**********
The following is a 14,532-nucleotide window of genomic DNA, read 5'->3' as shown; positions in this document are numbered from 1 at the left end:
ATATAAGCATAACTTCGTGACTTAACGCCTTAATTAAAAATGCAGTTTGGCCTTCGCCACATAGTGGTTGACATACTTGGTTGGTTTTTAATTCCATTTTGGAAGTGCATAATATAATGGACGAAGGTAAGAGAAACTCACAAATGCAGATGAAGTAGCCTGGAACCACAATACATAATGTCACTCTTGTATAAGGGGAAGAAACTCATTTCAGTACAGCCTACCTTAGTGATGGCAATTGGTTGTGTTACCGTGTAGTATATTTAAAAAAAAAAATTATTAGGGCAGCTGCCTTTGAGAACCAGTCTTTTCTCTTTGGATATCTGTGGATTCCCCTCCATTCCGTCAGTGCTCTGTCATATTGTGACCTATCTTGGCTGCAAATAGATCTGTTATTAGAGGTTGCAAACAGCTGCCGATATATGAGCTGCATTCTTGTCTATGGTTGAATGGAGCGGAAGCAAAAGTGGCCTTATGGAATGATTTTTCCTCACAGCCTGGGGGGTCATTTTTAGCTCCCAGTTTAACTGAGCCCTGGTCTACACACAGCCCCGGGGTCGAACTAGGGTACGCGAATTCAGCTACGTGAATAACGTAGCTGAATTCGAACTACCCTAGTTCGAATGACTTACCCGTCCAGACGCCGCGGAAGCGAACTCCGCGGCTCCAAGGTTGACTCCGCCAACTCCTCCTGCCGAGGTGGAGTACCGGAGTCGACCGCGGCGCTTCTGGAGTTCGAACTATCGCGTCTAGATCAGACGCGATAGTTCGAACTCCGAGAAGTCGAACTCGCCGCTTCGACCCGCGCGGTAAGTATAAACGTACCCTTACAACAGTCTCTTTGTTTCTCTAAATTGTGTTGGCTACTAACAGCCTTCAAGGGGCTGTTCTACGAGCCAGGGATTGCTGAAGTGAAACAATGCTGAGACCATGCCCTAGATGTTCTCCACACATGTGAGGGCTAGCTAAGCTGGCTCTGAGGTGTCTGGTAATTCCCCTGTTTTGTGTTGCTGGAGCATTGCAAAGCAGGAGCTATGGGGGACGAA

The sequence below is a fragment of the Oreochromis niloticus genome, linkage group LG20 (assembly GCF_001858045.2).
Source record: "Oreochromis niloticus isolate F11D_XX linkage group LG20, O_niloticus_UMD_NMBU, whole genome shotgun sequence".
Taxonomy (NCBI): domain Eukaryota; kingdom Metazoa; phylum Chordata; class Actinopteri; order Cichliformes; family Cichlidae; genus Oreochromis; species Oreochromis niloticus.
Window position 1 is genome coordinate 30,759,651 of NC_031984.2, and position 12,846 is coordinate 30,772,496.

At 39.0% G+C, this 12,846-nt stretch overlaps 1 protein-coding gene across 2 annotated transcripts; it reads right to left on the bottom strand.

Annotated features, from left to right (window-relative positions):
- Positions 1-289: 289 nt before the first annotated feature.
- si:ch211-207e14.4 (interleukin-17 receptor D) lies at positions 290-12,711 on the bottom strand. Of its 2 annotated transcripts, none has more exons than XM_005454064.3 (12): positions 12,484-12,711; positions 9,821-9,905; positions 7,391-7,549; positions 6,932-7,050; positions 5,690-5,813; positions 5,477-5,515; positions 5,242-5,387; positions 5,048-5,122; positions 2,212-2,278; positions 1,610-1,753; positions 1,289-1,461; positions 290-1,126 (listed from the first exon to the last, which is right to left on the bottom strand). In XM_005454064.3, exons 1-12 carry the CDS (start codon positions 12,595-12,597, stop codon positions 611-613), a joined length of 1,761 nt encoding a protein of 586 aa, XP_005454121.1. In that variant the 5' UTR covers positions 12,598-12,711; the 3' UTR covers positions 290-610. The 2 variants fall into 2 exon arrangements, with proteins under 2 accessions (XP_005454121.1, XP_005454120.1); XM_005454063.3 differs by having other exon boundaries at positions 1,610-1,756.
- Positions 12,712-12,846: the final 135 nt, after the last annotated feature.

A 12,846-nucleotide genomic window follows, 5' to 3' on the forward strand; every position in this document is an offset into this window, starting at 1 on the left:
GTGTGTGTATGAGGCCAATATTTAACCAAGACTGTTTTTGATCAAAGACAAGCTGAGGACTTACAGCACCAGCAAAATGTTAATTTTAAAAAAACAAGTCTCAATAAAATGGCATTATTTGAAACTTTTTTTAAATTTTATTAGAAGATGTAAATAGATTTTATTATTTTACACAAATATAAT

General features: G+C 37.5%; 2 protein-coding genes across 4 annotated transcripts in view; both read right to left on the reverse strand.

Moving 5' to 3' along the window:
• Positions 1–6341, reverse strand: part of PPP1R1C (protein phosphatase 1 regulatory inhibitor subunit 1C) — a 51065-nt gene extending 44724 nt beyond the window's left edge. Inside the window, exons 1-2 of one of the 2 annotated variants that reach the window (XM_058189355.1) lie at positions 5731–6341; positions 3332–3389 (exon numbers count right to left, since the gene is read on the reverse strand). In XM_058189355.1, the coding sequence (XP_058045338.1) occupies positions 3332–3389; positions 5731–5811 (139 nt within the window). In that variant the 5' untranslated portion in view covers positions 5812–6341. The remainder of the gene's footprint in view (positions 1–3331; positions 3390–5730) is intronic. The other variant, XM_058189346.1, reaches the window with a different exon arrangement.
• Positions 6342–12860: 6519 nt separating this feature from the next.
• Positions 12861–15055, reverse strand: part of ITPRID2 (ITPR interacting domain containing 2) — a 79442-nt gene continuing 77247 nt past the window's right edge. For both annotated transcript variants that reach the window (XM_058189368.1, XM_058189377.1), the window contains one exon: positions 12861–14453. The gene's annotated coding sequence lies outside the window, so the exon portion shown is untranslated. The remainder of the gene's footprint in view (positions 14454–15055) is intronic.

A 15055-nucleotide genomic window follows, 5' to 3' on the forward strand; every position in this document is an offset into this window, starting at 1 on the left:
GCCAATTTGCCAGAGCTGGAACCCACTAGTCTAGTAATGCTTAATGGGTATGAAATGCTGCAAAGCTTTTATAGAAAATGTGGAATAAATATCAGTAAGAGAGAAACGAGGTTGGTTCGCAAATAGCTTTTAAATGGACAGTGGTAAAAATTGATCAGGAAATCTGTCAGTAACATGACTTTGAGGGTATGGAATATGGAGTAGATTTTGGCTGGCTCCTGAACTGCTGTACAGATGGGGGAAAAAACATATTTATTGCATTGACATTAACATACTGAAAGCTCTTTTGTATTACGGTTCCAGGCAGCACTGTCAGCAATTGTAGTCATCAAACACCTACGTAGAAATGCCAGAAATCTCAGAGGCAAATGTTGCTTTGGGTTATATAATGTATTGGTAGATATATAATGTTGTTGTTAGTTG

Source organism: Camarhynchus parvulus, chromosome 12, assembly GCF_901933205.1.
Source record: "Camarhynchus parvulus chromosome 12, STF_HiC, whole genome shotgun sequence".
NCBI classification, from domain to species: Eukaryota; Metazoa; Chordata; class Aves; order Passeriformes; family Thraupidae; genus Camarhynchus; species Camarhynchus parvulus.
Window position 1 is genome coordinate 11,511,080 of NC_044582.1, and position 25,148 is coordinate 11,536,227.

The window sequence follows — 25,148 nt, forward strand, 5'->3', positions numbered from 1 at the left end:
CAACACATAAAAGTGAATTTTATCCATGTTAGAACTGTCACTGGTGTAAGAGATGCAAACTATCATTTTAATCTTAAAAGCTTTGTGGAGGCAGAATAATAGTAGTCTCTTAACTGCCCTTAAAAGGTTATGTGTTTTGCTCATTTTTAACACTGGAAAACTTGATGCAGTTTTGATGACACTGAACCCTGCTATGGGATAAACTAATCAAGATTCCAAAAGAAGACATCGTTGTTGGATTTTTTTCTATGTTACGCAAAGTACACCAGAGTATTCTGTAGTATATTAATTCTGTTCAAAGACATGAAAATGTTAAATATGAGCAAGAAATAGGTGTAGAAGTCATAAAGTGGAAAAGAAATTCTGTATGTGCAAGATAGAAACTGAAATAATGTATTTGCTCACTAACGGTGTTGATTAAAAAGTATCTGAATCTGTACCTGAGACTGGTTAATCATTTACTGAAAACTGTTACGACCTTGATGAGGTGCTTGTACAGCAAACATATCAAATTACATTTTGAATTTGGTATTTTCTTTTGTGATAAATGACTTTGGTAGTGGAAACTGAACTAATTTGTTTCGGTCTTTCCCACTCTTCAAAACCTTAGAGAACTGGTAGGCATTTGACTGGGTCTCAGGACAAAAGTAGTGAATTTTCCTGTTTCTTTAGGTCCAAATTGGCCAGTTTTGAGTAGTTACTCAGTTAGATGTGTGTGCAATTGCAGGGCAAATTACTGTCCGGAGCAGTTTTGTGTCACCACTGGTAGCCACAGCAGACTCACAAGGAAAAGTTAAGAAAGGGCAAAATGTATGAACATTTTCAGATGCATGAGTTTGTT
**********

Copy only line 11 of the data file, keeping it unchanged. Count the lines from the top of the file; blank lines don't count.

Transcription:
- Positions 12,712-12,846: the final 135 nt, after the last annotated feature.